Heads up displays for vehicles

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One of the first instructions we hear when learning to drive is, “keep your eyes on the road.” From checking speed, to following navigational instructions, to even setting the radio, it seems there is no shortage of reasons to glance away.  Now, more drivers have the option to have information projected in their line of sight, but does this mean added safety, or another distraction behind the wheel?

When private pilot Jerry Greenfield first saw a head-up display, it was in a flight simulator.

“You see the flight instruments, you’ll see your airspeed,” said Greenfield

Today, a growing number of automakers are building similar displays into vehicles: equipment that projects things like speed or navigation onto the windshield or into the driver’s field of vision. It is the type of feature Greenfield would like to see in his next car.

“I like the idea of being able to look straight ahead and seeing all the information I need without having to look away from the road,” he explained.

Ron Montoya, a Senior Consumer Advice Editor of Edmunds.com, has test-driven vehicles with the technology built in. He feels these types of displays make a drive safer.

“If you think about it when you look at your speed gauges or your navigation screen you are taking your eyes off the road even if it’s only for a brief moment,” said Montoya.

Some companies are developing displays designed for use in any vehicle, advertised to include additional functionality that would allow drivers to do things like receive and respond to text messages, or post to social media, all while keeping their eyes on the road.

“The technology seems promising, and it seems to sort of integrate a couple of smartphone features which we’re not really getting from the factory systems,” Montoya said.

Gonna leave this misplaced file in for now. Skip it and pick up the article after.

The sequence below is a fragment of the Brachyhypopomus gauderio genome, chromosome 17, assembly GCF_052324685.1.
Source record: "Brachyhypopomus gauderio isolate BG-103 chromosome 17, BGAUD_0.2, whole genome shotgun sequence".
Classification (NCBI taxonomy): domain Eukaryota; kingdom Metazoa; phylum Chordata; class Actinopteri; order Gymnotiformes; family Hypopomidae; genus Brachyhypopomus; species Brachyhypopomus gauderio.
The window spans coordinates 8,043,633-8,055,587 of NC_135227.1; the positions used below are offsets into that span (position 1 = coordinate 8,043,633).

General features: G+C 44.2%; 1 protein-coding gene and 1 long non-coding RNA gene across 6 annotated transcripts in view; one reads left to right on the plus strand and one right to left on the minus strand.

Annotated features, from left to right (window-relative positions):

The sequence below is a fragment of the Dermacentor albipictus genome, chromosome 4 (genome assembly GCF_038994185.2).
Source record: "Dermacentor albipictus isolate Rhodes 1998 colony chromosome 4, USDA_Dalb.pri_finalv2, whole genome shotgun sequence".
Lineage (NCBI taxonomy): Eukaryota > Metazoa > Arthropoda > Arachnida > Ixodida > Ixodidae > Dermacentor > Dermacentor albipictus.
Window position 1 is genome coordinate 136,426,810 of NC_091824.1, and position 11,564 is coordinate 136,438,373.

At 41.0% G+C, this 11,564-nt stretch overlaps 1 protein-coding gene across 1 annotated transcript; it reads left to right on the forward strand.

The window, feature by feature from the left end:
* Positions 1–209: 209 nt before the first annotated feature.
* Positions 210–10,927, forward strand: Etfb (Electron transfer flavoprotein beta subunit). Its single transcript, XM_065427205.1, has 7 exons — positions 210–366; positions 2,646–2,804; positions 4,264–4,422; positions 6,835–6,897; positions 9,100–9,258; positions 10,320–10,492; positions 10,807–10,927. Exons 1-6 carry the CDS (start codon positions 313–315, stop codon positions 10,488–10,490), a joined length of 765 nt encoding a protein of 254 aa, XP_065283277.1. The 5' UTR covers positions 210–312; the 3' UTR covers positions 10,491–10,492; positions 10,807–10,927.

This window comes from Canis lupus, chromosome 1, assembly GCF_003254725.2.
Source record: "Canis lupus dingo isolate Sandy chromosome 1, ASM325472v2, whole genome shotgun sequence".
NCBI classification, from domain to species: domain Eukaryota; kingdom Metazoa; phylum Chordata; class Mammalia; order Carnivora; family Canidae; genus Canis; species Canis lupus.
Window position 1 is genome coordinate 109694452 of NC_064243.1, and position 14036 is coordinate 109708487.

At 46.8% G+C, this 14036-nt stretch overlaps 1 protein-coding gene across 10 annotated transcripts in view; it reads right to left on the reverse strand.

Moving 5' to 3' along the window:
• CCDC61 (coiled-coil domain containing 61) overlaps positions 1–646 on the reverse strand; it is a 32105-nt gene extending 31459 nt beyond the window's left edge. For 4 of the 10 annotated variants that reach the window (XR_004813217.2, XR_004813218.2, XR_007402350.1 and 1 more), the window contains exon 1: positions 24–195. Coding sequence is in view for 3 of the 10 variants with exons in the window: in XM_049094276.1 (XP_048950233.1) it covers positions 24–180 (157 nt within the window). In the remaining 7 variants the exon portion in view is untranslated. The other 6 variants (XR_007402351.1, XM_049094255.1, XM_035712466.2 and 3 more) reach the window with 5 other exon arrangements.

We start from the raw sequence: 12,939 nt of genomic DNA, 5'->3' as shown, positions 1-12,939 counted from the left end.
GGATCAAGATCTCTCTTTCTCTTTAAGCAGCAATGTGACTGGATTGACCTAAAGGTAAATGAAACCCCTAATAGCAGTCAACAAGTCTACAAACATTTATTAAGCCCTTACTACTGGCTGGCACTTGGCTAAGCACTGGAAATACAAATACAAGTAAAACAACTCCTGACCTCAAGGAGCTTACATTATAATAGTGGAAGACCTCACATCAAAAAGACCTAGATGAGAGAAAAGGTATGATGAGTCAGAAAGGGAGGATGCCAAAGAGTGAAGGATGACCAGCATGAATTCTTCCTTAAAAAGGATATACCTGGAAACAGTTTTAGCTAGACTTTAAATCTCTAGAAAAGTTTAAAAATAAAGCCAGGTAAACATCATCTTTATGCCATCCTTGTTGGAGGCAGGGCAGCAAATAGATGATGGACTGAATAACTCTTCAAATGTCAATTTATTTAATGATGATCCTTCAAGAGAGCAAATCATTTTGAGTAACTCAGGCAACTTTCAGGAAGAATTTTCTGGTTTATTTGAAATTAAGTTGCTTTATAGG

Jacob Nelson, the Director of Traffic Safety Advocacy for AAA, says head up displays with essential driving information do have the potential to make drivers safer behind the wheel but he feels more testing is needed to study the impact they have on driver distraction.

“The color of the font, the size of the font, and the way in which it’s projected into the forward driving environment are all factors that can impact what the workload is that a driver might experience,” he said. “We don’t want to stifle innovation, but on the other hand we have to be careful about the safety consequences of introducing new technologies into the driving experience.”

Another concern of Nelson’s is the amount of information included in the display.

“The risk though is that if we are projecting information on the windshield or in the forward driving environment that isn’t integral to the core task of driving, then we’re overloading the driver,” he explained.

Ron Montya agrees.

His advice for car buyers considering purchasing a vehicle with a head-up display is to, “test it out for yourself and see if you want to make that decision and get that system.”

Right now head-up displays are built into a small number of car models, but experts point out that often technology appears first in high-end models and as it gains popularity and prices come down it spreads to more models within a vehicle fleet.

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